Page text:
Someone whose sense I trust asked me what I thought about the election, so I'll tell you what I told him.
I woke up at 2:30 and purposely didn't check the results until I went to my men's group meeting at 6; I let them tell me. The last I had (thought I had) heard, the electoral vote was close, so I was thinking that even if Trump won by, say, 5, the establishment could get a handful of electors to "vote their conscience" and vote for Killery even though their state had gone for Trump, but I think the gap is large enough that they'll be "content" to cut their losses and plan for 2020.
I think I feel like folks in Syria and Iraq feel after a wave of bomb attacks when a bomb hits a part of the house they're not in. Things aren't good, and we need to prepare for something worse the next time around, but we need to be grateful for things as they are.
I don't think Trump is any less a foe of the voluntary society (what people used to understand libertarianism to be) than Clinton, but we may have more room to work. A 40% tariff on imports, bad as it is, is light years more tolerable than nuclear war with Russia or even Iran.
I'm reminded of a cartoon I saw after the hurricane that smashed Haiti only grazed Florida. It was of "the hand of God" between the hurricane and Florida. God has been merciful to us: Trump will damage things, but he won't destroy everything. I think I need to learn how to be loyal opposition here. As long as there is taxation, I must be in the opposition, but I need to learn how to package that opposition so that I can state it in terms of common goals: "You say this is what you want, but the route you're taking to get it" -- whether through eminent domain or tariffs or limiting migration (as opposed to ending the welfare state) -- "is less likely to succeed than removing all vestiges, to say nothing of the substance, of privilege and power from the ruling class."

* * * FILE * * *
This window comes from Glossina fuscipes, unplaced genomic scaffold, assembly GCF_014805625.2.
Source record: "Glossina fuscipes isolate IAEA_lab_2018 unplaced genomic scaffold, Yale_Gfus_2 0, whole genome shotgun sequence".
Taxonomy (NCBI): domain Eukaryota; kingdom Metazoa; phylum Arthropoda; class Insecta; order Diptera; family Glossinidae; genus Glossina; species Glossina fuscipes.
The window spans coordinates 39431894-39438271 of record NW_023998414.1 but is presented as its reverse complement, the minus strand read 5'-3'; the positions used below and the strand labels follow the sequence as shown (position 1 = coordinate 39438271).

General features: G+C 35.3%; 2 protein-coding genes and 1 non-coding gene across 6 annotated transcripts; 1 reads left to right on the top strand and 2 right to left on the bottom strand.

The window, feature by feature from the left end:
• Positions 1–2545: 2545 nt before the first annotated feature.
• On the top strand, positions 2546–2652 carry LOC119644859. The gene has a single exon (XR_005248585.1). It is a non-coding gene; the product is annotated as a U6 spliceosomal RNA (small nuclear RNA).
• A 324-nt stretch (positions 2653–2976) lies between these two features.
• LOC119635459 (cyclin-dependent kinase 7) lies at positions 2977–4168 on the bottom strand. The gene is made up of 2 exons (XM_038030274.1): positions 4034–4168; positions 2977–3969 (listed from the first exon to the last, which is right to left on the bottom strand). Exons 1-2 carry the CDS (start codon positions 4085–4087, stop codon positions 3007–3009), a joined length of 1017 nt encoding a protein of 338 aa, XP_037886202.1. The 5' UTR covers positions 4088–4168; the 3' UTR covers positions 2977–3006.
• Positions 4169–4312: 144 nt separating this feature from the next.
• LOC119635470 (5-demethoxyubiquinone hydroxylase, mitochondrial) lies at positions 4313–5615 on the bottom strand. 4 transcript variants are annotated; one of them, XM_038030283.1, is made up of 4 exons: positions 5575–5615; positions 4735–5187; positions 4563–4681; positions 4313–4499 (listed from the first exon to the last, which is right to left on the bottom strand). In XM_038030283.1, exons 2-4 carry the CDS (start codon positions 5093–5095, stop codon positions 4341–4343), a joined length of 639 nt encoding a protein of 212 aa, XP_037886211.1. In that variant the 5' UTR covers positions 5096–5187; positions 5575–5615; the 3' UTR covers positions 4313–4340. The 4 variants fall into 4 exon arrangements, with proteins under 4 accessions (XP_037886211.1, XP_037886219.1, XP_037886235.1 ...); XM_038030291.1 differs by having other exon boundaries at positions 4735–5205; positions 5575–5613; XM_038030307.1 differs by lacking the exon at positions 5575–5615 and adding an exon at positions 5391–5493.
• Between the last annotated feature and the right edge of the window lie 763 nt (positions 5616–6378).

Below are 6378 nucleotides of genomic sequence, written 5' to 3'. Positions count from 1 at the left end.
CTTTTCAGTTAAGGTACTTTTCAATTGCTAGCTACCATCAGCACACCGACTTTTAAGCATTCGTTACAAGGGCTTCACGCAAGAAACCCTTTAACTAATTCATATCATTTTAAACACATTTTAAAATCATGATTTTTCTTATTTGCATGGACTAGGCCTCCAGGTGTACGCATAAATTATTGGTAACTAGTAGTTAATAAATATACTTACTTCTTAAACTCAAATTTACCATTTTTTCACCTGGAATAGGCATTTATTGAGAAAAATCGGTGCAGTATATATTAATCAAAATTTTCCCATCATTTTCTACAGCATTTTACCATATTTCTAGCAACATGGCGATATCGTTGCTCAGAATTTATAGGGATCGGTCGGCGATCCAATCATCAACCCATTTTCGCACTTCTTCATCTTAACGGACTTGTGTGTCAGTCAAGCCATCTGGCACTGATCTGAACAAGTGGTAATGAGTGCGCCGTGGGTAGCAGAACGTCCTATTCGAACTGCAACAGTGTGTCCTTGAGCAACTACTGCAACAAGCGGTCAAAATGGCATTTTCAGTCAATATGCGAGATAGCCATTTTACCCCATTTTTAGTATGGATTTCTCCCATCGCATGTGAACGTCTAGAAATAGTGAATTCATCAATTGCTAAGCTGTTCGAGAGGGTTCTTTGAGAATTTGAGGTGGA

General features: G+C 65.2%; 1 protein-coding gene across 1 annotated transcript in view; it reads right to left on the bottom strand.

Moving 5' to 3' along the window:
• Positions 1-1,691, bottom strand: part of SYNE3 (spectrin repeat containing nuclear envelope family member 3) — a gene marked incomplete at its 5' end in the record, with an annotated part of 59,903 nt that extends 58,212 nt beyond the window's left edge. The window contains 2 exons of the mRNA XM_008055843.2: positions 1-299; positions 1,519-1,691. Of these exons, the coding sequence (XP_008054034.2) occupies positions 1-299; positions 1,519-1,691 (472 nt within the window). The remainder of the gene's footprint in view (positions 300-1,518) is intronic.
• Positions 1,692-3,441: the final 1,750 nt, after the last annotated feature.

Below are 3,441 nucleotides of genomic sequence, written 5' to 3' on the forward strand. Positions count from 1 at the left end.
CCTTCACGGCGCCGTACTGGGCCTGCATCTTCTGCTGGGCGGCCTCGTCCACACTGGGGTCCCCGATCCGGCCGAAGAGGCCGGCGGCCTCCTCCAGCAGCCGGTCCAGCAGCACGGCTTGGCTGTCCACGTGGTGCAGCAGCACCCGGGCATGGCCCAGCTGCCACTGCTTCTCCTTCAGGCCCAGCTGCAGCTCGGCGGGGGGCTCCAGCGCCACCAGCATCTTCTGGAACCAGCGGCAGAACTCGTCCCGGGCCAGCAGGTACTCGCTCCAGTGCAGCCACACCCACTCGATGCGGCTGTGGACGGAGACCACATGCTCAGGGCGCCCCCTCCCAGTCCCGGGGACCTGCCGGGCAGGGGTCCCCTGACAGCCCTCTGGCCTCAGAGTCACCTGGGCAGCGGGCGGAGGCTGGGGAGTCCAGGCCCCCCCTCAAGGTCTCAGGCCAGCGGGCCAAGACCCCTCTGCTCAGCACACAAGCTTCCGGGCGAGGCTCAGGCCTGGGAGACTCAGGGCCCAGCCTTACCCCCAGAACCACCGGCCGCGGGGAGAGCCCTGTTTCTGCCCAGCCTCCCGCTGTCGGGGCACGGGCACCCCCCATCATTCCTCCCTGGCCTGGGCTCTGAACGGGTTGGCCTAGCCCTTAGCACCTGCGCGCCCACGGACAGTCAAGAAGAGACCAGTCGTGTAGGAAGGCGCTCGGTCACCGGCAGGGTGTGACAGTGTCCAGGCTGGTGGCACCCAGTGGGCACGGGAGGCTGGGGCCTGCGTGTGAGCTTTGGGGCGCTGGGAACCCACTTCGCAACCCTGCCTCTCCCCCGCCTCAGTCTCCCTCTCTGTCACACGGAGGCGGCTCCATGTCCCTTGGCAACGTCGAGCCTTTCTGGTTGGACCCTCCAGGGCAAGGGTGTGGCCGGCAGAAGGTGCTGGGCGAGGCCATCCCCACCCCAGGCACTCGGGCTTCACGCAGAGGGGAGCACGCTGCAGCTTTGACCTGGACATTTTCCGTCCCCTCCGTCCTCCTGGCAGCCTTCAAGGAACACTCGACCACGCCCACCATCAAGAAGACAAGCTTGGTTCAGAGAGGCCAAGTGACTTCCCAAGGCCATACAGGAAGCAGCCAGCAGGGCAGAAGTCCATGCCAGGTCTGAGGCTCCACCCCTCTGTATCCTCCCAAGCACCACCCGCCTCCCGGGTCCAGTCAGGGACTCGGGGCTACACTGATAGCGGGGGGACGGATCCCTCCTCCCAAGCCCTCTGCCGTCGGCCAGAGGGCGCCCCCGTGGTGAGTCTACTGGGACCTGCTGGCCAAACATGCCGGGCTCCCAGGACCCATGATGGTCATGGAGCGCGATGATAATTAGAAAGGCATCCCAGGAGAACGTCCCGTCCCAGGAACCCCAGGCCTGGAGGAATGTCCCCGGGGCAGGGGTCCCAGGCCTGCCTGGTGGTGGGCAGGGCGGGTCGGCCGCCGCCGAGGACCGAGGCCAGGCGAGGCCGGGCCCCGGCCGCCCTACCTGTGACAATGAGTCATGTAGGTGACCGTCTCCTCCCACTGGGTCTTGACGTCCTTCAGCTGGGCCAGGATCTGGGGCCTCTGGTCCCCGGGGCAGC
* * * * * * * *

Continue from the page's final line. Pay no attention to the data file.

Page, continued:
How to do that when he and most Americans consider taxation a sacred duty when I consider it the abomination that makes all others possible I don't know yet. Let's see where we are in four years.